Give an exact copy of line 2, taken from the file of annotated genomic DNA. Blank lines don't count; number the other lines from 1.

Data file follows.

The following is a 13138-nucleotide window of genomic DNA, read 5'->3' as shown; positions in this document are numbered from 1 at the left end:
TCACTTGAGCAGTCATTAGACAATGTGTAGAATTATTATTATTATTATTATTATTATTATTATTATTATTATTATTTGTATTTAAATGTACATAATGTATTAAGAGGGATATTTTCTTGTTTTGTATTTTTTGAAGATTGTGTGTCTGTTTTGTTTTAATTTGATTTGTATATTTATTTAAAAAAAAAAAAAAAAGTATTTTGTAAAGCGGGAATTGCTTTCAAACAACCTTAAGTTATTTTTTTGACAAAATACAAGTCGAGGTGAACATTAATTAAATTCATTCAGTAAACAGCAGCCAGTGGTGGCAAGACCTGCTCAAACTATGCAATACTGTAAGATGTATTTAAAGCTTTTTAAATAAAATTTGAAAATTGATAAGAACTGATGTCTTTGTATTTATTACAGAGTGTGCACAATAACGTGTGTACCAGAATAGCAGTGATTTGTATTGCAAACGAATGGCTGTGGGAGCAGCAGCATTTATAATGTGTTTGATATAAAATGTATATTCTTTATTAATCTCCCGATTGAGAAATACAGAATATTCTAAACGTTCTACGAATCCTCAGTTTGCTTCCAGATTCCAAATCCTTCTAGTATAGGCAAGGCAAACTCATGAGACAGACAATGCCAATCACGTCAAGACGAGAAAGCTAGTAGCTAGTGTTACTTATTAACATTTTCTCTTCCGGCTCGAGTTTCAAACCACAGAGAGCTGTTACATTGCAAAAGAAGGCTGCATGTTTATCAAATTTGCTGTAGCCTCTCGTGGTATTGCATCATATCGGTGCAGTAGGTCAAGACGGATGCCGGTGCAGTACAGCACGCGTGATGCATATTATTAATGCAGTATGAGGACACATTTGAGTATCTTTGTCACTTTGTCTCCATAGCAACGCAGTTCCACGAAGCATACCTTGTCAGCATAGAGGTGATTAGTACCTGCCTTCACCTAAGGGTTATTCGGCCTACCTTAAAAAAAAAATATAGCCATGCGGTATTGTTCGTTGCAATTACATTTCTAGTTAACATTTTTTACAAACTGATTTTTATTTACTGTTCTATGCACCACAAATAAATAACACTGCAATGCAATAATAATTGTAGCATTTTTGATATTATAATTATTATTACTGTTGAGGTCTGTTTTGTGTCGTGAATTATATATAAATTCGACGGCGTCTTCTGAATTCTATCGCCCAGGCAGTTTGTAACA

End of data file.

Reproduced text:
TCACTTGAGCAGTCATTAGACAATGTGTAGAATTATTATTATTATTATTATTATTATTATTATTATTATTATTATTTGTATTTAAATGTACATAATGTATTAAGAGGGATATTTTCTTGTTTTGTATTTTTTGAAGATTGTGTGTCTGTTTTGTTTTAATTTGATTTGTATATTTATTTAAAAAAAAAAAAAAAAGTATTTTGTAAAGCGGGAATTGCTTTCAAACAACCTTAAGTTATTTTTTTGACAAAATACAAGTCGAGGTGAACATTAATTAAATTCATTCAGTAAACAGCAGCCAGTGGTGGCAAGACCTGCTCAAACTATGCAATACTGTAAGATGTATTTAAAGCTTTTTAAATAAAATTTGAAAATTGATAAGAACTGATGTCTTTGTATTTATTACAGAGTGTGCACAATAACGTGTGTACCAGAATAGCAGTGATTTGTATTGCAAACGAATGGCTGTGGGAGCAGCAGCATTTATAATGTGTTTGATATAAAATGTATATTCTTTATTAATCTCCCGATTGAGAAATACAGAATATTCTAAACGTTCTACGAATCCTCAGTTTGCTTCCAGATTCCAAATCCTTCTAGTATAGGCAAGGCAAACTCATGAGACAGACAATGCCAATCACGTCAAGACGAGAAAGCTAGTAGCTAGTGTTACTTATTAACATTTTCTCTTCCGGCTCGAGTTTCAAACCACAGAGAGCTGTTACATTGCAAAAGAAGGCTGCATGTTTATCAAATTTGCTGTAGCCTCTCGTGGTATTGCATCATATCGGTGCAGTAGGTCAAGACGGATGCCGGTGCAGTACAGCACGCGTGATGCATATTATTAATGCAGTATGAGGACACATTTGAGTATCTTTGTCACTTTGTCTCCATAGCAACGCAGTTCCACGAAGCATACCTTGTCAGCATAGAGGTGATTAGTACCTGCCTTCACCTAAGGGTTATTCGGCCTACCTTAAAAAAAAAATATAGCCATGCGGTATTGTTCGTTGCAATTACATTTCTAGTTAACATTTTTTACAAACTGATTTTTATTTACTGTTCTATGCACCACAAATAAATAACACTGCAATGCAATAATAATTGTAGCATTTTTGATATTATAATTATTATTACTGTTGAGGTCTGTTTTGTGTCGTGAATTATATATAAATTCGACGGCGTCTTCTGAATTCTATCGCCCAGGCAGTTTGTAACA